Are you doing what you feel you should be doing or what you actually want to be doing? It’s a question one should ask often. In fact, Art Markman, professor of psychology and marketing at the University of Texas at Austin and author of the book Bring Your Brain to Work, says, “I’m a big believer in evaluating where you think you are in your life about once a year.” The average employee spends 80,000 hours of their life at work. If you’re in the wrong career, it could mean thousands of hours spent devoted to something you don’t even really care about. Or worse, something you can’t stand. If you have contemplated a professional pivot, but you find yourself stuck, you’re not alone. Read on to learn about the biggest career change myths that may be getting in your way.
You’re too old to make a career change
It’s never too late to make a career change. In fact, many highly successful people changed careers after thirty. Look at Jeff Bezos. He had a lucrative job on Wall Street and tackled top roles at multiple financial firms before transitioning to e-commerce and launching Amazon at the age of 31. Let’s not forget Julia Child, who worked in advertising, media, and secret intelligence before writing her first cookbook when she was 50. Then, there’s John Grisham, who practiced law for over a decade before becoming a best-selling author.
You want work that is challenging and fulfilling. What’s wrong with that? Being grateful for what we have doesn’t mean that we should ignore things that aren’t working. If you’re going to be spending a third of your life at your job, it’s not greedy to want to dedicate that time to something enjoyable where you’re doing your best work. Are your skills and talents being used to their greatest potential in your current role? If not, a career change may allow you to make a bigger, more powerful difference in the world. That doesn’t mean you’ll have a perfect life. But you’ll be a lot closer to realizing your potential, and that can only have a positive impact on you and the people around you.
You must start from scratch
A career change seems daunting because many people assume they have to start from square one. That is not always the case. Most of the time, you will have transferable skills that you can repackage in your resume and cover letter to better fit the position you’re seeking. It’s just a matter of determining what they are and conveying them accurately to hiring managers. Another approach if you don’t want to start over is to consider changing industries but not roles, or vice versa. Most employers expect that you will learn on the job. Your attitude and passion are what will go a long way once you land the interview.
You must have it all planned out
Many of my clients assume they must have it all figured out from day one. Life is a journey, and the same goes for career change. One of my favorite quotes from Martin Luther King Jr. is, “You don’t have to see the whole staircase, just take the first step.” Wanting to see the whole staircase paralyzes us, and the journey quickly becomes overwhelming. Instead, break your big goal down into small bite-sized pieces. Enroll in an online course or shadow someone in your field of interest. Connect with people at your target companies. Test your ideas in a way that you don’t need to leave your day job immediately. By taking small steps, you’ll find the clarity you’re looking for.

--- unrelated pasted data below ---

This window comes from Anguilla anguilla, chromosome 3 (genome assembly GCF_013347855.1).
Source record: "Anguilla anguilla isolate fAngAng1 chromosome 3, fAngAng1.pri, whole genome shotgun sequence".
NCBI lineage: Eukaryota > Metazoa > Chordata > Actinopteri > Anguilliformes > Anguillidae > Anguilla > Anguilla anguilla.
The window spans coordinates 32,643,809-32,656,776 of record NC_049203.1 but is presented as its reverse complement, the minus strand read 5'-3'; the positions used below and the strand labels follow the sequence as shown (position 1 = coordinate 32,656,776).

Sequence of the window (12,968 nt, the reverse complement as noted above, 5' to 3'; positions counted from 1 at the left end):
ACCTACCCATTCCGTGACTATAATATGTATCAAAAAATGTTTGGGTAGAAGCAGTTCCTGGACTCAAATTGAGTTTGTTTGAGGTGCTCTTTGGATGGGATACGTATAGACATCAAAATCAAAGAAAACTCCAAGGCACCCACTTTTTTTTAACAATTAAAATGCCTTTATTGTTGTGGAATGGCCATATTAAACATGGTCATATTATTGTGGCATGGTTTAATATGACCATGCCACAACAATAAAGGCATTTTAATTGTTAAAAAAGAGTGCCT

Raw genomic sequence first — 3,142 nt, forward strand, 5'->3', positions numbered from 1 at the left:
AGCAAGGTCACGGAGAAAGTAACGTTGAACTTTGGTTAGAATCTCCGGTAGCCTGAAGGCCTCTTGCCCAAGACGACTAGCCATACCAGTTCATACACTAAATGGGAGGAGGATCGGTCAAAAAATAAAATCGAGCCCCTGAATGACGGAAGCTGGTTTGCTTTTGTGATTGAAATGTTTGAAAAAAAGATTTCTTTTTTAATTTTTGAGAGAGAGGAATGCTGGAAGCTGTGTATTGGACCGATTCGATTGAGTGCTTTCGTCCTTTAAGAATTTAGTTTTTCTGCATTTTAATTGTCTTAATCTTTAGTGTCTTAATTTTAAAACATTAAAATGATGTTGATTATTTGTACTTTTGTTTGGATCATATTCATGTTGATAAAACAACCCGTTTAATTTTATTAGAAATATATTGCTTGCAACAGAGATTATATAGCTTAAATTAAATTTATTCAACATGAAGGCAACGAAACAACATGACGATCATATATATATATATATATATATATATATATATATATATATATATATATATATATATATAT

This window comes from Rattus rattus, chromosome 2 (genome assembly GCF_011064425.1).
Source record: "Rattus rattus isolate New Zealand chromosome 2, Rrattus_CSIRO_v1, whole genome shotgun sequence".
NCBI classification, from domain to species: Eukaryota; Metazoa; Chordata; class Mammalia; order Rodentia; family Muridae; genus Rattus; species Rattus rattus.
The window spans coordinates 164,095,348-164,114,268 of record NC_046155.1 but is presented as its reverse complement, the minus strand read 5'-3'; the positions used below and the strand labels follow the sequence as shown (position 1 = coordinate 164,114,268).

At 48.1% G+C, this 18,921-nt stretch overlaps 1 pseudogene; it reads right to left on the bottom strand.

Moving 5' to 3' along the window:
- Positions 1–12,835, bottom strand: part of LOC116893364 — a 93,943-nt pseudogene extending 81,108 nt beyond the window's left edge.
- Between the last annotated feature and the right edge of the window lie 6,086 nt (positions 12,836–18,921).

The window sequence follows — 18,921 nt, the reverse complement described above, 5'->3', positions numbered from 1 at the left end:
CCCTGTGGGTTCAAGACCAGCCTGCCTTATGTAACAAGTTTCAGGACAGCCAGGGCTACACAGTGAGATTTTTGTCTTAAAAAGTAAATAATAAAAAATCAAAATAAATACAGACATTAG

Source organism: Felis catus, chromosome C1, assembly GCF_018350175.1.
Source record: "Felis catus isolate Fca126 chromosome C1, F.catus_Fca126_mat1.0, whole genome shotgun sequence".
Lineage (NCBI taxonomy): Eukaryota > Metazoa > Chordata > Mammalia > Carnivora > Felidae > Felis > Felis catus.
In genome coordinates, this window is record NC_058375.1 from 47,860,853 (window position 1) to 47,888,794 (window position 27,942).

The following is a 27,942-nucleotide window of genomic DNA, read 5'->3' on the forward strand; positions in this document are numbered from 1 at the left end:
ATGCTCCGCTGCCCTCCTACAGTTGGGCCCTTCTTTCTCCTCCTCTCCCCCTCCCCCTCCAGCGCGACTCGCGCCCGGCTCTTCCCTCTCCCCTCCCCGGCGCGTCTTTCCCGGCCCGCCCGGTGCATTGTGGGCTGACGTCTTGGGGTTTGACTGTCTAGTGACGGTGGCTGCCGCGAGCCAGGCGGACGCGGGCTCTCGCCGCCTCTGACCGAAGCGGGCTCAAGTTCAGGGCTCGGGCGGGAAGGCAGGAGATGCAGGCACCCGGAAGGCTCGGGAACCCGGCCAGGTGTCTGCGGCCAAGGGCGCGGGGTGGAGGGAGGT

Your income will suffer if you make a career change
One of the most common assumptions is that a career change will involve a decrease in salary. While that may be true, depending on the profession, it’s not a foregone conclusion. If you’re worried that your new job will pay less, Russell Clayton, the author of In Search of Work-Life Balance, suggests testing out your estimated salary. “Figure out what you expect to earn, and live on that for two to four months, suggests Clayton. “Better yet, live on less than you expect to earn. This will give you a realistic picture of what life would look like, from an income perspective, in your new career.” Also, look at your major spending categories to identify cost-saving opportunities. You’ll also want to consider other areas where you may be saving money in the long run. For example, will your new career mean you’ll be able to eliminate that nasty daily commute? Or perhaps the ability to work from home will save you money on childcare. In some cases, you may need to invest in training or education to make a pivot. That’s okay, just as long as you can recoup your investment down the road.
Career paths rarely follow a neat, straight line. Sometimes you need to go backward or sideways to reach your ultimate destination. You deserve to wake up every day excited to do what you love. Making a career change isn’t easy—otherwise, everyone would be doing it. But it definitely is possible.